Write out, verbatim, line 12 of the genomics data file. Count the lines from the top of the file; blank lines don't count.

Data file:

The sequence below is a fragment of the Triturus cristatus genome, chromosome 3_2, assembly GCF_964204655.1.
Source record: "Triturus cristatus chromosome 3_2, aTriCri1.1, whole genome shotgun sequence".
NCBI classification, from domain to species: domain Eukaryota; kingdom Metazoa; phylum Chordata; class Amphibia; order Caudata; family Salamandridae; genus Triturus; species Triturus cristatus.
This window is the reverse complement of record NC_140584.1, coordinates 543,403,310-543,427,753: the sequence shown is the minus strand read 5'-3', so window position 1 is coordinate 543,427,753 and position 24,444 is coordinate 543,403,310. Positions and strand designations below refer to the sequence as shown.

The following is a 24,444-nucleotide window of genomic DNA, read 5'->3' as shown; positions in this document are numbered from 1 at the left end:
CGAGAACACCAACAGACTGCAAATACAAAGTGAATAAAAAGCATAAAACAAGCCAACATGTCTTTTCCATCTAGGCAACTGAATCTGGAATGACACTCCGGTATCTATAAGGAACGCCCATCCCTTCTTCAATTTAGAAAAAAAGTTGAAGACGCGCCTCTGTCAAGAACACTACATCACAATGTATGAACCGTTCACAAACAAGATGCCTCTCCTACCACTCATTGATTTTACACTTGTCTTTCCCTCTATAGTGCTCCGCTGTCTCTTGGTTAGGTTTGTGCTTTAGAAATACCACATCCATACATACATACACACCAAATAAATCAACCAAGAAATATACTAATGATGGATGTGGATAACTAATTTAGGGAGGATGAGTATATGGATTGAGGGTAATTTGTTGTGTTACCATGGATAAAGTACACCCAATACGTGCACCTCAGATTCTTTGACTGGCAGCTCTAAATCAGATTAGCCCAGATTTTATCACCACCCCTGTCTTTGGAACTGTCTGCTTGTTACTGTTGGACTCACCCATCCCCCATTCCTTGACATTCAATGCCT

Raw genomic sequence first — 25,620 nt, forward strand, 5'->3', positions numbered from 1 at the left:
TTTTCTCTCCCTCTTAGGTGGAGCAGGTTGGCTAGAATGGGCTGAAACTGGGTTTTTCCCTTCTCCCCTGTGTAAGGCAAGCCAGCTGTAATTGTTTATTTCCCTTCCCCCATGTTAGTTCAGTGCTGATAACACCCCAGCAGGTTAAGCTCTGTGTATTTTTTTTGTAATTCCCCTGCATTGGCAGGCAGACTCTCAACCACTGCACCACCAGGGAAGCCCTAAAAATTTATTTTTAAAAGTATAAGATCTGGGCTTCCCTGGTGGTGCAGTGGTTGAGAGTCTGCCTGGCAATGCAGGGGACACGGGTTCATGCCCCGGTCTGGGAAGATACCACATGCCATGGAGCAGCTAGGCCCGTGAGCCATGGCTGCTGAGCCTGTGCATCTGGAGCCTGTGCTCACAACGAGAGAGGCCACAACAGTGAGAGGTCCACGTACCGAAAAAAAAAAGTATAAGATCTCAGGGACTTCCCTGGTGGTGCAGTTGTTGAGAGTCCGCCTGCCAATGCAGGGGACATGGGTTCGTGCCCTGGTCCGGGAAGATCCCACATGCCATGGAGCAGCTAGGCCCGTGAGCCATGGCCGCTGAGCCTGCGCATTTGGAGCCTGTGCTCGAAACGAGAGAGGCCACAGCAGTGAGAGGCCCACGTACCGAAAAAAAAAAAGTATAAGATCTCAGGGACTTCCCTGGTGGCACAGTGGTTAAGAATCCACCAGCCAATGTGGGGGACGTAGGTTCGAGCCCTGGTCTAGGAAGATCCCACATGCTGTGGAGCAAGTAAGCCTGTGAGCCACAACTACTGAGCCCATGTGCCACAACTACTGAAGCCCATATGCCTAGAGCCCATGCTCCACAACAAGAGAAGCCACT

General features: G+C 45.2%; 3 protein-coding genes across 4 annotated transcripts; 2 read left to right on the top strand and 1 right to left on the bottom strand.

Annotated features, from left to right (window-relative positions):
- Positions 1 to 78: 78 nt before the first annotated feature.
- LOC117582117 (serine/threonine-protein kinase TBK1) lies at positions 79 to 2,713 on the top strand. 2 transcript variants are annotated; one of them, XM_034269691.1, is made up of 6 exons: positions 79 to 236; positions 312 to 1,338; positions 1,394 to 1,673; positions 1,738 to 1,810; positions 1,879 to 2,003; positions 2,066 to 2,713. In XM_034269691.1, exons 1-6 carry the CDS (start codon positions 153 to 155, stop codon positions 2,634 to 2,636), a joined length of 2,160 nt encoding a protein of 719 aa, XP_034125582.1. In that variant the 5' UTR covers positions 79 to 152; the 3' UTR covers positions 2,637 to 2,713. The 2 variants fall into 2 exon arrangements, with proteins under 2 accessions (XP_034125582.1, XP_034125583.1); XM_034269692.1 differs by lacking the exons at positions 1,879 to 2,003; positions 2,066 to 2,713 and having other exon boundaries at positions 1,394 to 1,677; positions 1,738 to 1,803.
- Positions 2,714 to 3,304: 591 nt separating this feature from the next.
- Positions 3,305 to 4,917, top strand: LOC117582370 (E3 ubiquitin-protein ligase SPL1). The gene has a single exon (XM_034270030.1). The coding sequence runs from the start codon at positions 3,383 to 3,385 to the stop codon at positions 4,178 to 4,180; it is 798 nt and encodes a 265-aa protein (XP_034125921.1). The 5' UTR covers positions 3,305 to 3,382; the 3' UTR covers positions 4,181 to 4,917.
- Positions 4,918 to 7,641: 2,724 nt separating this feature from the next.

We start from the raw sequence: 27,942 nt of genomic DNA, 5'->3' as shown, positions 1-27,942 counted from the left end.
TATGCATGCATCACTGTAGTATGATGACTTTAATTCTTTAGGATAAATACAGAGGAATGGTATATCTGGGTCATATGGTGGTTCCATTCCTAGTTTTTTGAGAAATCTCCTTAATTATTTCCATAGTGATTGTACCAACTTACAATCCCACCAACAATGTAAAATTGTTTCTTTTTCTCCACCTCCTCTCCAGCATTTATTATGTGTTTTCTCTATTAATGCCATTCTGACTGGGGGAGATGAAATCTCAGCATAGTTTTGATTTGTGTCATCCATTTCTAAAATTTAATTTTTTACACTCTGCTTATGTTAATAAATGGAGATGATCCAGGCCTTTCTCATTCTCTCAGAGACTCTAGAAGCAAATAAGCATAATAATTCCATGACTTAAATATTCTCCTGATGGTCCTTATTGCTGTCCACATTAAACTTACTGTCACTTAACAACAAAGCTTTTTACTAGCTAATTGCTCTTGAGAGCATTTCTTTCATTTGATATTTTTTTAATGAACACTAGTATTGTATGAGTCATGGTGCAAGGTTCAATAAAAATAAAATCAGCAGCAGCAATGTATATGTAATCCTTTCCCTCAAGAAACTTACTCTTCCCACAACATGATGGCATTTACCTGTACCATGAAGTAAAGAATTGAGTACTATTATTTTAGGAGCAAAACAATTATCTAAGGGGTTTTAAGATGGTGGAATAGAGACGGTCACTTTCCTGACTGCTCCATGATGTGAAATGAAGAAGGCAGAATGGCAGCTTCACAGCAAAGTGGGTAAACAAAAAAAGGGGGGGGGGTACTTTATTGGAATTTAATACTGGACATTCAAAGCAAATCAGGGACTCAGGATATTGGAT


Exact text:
- LOC117582117 (serine/threonine-protein kinase TBK1) lies at positions 79 to 2,713 on the top strand. 2 transcript variants are annotated; one of them, XM_034269691.1, is made up of 6 exons: positions 79 to 236; positions 312 to 1,338; positions 1,394 to 1,673; positions 1,738 to 1,810; positions 1,879 to 2,003; positions 2,066 to 2,713. In XM_034269691.1, exons 1-6 carry the CDS (start codon positions 153 to 155, stop codon positions 2,634 to 2,636), a joined length of 2,160 nt encoding a protein of 719 aa, XP_034125582.1. In that variant the 5' UTR covers positions 79 to 152; the 3' UTR covers positions 2,637 to 2,713. The 2 variants fall into 2 exon arrangements, with proteins under 2 accessions (XP_034125582.1, XP_034125583.1); XM_034269692.1 differs by lacking the exons at positions 1,879 to 2,003; positions 2,066 to 2,713 and having other exon boundaries at positions 1,394 to 1,677; positions 1,738 to 1,803.